US Congress Takes Another Run at Covered Bond Legislation

A bipartisan group of US Senators yesterday submitted legislation which is aimed at finally getting a U.S. Covered Bond market off the ground.

Senators Kay Hagan (D-N.C.), Bob Corker (R-Tenn.), Chuck Schumer (D-N.Y.) and Mike Crapo (R-Idaho) introduced the United States Covered Bond Act of 2011 which contains many of the same provisions included in a House bill which was sponsored by Representatives Scott Garrett (R-N.J.) and Carolyn Maloney (D-N.Y.).

While we have stressed in the past that the establishment of a clear framework for a U.S. Covered Bond market is important, it should not be viewed as a panacea.  Under the best of circumstances, we would view a vibrant Covered Bond market to be simply one complimentary component to a healthy structured finance marketplace.

Certainly, banks and other originators of mortgages and other related assets will appreciate the additional and potentially more efficient funding option that covered bonds could represent for their funding strategies.  However, the fact that these assets will remain on the balance sheet and therefore will need to remain “capitalized” on the balance sheet, most  likely makes the option signficantly less attractive than a pure securitization structure.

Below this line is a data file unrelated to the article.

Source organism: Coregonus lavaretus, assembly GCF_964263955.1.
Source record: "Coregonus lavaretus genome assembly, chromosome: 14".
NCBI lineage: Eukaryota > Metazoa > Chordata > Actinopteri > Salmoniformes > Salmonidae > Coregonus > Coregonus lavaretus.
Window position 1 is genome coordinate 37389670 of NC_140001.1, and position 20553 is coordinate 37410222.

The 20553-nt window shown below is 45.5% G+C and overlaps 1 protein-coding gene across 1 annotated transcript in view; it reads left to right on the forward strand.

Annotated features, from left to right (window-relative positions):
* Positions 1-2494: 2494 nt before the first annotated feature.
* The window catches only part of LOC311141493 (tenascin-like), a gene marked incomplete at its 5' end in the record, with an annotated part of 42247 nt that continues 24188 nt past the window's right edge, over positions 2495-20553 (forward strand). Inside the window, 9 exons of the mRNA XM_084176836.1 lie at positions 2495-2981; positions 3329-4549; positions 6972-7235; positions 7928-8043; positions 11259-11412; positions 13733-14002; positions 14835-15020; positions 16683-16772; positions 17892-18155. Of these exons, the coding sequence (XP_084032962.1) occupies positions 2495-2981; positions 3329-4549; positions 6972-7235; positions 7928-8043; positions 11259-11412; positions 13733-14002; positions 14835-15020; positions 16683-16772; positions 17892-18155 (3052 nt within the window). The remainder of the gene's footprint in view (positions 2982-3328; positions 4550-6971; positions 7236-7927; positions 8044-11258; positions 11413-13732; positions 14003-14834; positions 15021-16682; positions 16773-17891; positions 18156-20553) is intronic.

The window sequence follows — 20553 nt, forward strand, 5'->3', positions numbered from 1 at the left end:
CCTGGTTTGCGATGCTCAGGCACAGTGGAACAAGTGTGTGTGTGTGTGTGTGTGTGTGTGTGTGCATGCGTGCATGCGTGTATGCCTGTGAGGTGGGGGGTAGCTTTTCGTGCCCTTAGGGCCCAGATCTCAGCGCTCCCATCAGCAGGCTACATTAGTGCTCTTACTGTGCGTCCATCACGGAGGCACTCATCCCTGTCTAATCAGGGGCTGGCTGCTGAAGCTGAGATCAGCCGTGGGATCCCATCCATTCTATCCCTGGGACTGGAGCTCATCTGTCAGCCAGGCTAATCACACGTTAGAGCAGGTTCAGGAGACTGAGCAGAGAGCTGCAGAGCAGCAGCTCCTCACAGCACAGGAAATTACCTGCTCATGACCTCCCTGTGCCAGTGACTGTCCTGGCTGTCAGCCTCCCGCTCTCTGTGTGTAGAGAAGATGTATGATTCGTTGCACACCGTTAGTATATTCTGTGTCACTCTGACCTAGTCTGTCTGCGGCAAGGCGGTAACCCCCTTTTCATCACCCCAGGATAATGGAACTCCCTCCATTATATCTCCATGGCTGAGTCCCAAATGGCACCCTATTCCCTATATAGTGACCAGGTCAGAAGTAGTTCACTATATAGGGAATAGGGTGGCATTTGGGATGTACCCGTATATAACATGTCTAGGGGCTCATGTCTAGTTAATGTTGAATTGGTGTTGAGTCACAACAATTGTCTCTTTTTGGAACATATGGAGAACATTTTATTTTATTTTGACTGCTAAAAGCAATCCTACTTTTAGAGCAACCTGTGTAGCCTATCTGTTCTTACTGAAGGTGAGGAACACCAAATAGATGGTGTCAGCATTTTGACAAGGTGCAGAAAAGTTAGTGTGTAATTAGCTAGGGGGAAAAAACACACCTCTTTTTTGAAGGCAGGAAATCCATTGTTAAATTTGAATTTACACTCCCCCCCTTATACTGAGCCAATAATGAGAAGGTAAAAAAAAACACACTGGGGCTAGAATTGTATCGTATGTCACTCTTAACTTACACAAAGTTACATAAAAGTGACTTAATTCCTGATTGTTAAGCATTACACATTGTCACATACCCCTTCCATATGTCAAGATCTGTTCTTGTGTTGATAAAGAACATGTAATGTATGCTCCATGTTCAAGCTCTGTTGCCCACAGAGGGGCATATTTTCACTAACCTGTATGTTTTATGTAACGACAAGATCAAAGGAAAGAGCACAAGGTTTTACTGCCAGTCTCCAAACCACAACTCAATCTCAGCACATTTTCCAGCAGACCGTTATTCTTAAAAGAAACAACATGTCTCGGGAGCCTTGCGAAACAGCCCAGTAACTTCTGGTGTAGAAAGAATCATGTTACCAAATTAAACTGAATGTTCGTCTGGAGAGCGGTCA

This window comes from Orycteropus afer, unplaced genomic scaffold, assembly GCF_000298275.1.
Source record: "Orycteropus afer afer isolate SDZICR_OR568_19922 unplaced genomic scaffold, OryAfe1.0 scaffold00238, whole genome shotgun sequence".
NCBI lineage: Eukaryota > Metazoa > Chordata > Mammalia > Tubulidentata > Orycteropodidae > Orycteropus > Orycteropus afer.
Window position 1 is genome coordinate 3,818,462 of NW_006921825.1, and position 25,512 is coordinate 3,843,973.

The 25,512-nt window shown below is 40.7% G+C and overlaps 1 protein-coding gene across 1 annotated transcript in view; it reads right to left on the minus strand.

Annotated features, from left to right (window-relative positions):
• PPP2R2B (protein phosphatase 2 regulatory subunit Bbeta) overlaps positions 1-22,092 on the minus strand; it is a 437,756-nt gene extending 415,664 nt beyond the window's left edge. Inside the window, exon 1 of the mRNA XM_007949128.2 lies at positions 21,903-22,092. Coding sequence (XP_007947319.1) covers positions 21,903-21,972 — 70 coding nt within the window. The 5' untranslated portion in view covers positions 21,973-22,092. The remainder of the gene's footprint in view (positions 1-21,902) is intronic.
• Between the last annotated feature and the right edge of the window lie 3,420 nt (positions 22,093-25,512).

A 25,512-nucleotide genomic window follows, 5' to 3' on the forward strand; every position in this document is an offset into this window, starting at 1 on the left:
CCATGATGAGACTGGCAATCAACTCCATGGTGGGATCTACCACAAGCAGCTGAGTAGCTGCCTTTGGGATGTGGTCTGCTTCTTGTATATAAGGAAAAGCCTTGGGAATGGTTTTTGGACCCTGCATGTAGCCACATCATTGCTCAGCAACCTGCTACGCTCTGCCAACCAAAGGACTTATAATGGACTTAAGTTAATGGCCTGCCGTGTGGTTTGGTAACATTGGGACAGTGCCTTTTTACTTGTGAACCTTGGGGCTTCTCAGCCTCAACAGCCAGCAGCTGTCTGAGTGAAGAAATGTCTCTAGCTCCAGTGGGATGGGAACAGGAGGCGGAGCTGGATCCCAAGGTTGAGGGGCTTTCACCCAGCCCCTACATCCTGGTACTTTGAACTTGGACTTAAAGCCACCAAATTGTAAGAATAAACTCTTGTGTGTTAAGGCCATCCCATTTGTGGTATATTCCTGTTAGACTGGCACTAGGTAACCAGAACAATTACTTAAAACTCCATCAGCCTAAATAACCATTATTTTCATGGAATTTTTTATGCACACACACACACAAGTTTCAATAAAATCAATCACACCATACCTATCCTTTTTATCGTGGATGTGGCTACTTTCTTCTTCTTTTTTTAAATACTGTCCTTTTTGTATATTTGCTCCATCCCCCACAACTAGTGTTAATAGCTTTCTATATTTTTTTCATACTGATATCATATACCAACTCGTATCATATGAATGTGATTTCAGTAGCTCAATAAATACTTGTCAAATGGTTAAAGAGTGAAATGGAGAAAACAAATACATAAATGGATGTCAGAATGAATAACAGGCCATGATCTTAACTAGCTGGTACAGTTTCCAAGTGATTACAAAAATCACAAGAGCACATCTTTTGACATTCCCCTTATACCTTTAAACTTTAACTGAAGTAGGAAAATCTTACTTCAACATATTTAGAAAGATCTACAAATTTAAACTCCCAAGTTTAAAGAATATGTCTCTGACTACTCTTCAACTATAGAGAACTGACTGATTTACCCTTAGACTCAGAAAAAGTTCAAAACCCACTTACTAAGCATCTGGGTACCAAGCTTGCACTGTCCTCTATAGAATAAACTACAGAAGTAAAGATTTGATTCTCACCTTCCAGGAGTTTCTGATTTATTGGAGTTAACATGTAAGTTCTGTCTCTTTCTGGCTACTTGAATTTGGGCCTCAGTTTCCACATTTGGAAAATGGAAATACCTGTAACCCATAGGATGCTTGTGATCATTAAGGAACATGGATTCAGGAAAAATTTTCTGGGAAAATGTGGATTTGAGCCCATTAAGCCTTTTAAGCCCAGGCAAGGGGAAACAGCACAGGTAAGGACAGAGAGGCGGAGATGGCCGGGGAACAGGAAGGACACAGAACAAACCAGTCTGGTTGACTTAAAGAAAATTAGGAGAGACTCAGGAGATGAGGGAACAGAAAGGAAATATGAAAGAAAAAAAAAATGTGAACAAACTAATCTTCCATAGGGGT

Nevertheless, we view this as another positive, if small, step in the right direction to resurrecting a structured finance market in the U.S.

Assuming that the Senate and the House come together to pass a bill, keep in mind that there will still be one very significant hurdle to be overcome.  The FDIC continues to drag its feet on clarifying their position related to investors rights under an issuer insolvency scenario.  So long as they refuse to make it crystal clear that they will not violate the “safe harbor” expectations of covered bond investors, this market will not gain much traction in the US, regardless of whether the proposed legislation is passed by Congress.

About markferraris
Managing Principal Orchard Street Partners LLC

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